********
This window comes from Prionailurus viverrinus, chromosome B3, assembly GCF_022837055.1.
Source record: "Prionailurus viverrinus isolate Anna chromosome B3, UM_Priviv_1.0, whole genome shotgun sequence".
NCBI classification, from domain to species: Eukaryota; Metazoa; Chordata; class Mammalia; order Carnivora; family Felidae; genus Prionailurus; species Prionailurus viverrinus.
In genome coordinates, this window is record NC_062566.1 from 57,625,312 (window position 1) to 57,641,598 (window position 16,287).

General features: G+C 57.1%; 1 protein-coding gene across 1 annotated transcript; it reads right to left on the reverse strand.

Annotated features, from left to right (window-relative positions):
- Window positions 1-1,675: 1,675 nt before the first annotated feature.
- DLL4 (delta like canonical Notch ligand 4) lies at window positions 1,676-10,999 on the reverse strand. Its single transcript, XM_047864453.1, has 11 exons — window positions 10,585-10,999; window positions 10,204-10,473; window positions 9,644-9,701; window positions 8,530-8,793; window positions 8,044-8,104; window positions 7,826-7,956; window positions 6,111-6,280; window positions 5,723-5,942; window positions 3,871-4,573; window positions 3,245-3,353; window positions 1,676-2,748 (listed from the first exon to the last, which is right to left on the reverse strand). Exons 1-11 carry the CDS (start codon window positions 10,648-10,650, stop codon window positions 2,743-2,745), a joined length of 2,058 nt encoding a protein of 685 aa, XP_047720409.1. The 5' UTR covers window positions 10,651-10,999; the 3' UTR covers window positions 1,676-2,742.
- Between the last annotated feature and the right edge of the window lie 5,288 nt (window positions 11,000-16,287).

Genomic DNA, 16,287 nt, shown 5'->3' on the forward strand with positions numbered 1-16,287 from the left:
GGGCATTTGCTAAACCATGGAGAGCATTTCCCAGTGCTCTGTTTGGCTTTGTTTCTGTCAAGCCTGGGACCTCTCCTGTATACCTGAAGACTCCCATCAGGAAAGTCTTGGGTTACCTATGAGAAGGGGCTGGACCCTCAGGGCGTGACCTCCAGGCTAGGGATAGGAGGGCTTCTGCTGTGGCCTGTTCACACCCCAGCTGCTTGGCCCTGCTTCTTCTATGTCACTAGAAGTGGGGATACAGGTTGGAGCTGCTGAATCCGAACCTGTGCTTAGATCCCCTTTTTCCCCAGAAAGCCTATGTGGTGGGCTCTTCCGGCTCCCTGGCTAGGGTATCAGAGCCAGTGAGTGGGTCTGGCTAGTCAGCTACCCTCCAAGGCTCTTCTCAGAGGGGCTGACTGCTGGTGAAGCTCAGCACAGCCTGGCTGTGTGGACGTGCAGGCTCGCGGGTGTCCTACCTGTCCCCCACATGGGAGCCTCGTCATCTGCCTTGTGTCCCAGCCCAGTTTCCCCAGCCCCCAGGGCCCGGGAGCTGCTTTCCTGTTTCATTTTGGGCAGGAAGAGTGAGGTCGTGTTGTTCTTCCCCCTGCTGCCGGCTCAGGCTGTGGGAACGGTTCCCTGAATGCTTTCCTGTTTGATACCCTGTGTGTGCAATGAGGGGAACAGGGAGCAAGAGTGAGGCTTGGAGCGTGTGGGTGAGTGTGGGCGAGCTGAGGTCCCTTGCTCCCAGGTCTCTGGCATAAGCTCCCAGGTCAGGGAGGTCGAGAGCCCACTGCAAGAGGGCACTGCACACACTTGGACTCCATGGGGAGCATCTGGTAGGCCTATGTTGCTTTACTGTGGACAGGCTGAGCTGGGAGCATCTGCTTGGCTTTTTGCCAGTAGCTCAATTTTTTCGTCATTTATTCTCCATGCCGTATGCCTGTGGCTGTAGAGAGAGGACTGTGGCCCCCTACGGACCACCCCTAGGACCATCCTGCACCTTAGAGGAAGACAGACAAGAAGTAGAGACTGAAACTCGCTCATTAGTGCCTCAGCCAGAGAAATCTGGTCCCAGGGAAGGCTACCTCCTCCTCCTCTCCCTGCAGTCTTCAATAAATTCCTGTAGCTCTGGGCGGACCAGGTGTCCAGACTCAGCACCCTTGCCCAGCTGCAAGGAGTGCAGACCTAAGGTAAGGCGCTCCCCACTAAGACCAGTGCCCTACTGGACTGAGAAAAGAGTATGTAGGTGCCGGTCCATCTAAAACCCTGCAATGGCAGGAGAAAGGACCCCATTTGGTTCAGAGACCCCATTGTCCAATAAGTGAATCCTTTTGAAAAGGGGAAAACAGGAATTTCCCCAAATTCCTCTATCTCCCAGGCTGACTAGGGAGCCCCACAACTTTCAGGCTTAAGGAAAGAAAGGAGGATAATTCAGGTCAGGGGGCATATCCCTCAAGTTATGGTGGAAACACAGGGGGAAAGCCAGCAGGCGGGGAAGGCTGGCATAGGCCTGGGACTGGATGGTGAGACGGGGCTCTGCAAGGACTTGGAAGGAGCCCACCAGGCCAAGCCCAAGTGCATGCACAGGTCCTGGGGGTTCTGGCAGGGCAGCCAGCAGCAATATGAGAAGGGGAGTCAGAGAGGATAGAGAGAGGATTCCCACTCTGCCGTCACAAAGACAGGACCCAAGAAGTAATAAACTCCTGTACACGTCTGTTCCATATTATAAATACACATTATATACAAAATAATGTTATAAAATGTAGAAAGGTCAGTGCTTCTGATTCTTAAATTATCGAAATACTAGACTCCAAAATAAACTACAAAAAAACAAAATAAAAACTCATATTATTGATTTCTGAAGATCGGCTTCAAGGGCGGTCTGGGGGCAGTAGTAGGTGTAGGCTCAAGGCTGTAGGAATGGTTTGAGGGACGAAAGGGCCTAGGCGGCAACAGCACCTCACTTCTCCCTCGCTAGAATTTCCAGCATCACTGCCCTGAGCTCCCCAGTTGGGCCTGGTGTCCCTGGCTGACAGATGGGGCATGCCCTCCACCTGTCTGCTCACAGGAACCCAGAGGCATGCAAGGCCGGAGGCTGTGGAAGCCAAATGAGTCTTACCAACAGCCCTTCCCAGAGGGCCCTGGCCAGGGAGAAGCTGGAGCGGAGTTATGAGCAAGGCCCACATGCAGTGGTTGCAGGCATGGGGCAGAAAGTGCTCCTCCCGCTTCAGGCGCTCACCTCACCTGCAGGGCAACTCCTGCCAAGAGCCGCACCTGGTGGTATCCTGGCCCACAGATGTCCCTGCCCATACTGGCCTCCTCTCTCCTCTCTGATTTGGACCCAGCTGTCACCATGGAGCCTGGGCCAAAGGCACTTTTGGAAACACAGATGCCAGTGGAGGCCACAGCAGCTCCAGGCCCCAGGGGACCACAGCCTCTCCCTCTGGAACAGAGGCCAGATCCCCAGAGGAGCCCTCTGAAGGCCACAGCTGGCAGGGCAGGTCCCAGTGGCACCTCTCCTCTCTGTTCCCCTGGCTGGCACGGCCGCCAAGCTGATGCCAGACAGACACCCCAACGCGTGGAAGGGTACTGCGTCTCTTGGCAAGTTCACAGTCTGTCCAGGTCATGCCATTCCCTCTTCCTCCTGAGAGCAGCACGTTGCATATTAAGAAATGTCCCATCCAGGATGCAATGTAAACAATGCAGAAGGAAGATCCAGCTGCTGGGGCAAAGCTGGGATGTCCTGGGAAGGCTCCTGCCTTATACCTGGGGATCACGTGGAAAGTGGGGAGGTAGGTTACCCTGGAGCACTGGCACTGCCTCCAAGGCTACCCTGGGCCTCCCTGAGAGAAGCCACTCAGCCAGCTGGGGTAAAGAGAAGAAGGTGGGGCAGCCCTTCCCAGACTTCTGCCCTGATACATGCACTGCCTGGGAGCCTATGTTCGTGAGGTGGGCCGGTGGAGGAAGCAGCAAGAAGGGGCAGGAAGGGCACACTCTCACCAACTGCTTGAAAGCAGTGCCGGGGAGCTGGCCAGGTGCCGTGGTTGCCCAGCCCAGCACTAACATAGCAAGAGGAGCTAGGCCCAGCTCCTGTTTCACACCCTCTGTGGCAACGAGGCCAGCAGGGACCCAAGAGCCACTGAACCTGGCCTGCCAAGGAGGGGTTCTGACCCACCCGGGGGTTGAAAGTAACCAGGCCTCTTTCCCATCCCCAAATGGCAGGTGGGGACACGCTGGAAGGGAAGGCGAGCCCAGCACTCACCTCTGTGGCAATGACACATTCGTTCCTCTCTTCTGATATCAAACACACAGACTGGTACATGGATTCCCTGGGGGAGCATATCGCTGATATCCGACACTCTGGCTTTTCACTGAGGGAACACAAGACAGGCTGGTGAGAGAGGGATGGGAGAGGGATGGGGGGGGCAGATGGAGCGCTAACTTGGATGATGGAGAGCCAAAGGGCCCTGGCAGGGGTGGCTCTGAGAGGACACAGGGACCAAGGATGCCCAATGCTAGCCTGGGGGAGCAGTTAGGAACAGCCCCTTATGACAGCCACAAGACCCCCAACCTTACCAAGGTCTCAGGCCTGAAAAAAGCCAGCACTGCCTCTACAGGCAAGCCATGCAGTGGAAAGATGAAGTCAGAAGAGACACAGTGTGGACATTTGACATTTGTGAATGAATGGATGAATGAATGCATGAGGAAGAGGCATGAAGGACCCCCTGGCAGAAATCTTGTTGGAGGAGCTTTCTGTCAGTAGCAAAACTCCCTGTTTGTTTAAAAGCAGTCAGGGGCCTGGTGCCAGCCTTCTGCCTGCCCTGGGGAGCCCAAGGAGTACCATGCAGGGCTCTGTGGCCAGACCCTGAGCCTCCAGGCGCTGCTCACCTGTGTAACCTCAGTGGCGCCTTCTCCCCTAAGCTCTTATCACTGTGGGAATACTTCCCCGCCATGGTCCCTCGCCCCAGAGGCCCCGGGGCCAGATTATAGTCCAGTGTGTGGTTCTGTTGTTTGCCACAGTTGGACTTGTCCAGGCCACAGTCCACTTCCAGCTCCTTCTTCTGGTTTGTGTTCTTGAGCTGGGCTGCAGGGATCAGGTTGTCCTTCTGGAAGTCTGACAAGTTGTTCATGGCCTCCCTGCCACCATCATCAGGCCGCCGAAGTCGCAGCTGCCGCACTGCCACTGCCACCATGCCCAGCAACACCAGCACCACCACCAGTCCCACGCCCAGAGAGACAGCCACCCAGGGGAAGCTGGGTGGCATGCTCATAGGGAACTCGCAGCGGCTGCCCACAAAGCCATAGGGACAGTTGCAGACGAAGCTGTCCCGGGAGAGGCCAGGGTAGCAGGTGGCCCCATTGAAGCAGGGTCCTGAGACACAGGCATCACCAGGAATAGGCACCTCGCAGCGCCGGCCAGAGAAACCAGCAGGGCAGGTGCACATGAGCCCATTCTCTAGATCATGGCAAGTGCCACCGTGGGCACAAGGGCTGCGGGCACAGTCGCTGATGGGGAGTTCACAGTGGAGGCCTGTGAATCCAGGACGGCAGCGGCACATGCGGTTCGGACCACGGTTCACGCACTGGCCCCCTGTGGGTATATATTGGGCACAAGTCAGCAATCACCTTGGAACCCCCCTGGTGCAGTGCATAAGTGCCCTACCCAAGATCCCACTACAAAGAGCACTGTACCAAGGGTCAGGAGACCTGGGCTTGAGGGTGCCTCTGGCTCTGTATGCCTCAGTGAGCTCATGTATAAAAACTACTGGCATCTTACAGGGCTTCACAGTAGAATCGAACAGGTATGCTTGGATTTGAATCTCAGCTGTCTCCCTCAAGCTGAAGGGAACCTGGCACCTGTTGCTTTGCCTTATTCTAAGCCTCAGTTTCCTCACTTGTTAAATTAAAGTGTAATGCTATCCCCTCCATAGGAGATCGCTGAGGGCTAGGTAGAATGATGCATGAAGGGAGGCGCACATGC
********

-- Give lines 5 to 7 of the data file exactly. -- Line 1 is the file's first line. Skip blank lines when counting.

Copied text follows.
General features: G+C 57.1%; 1 protein-coding gene across 1 annotated transcript; it reads right to left on the reverse strand.

Annotated features, from left to right (window-relative positions):
- Window positions 1-1,675: 1,675 nt before the first annotated feature.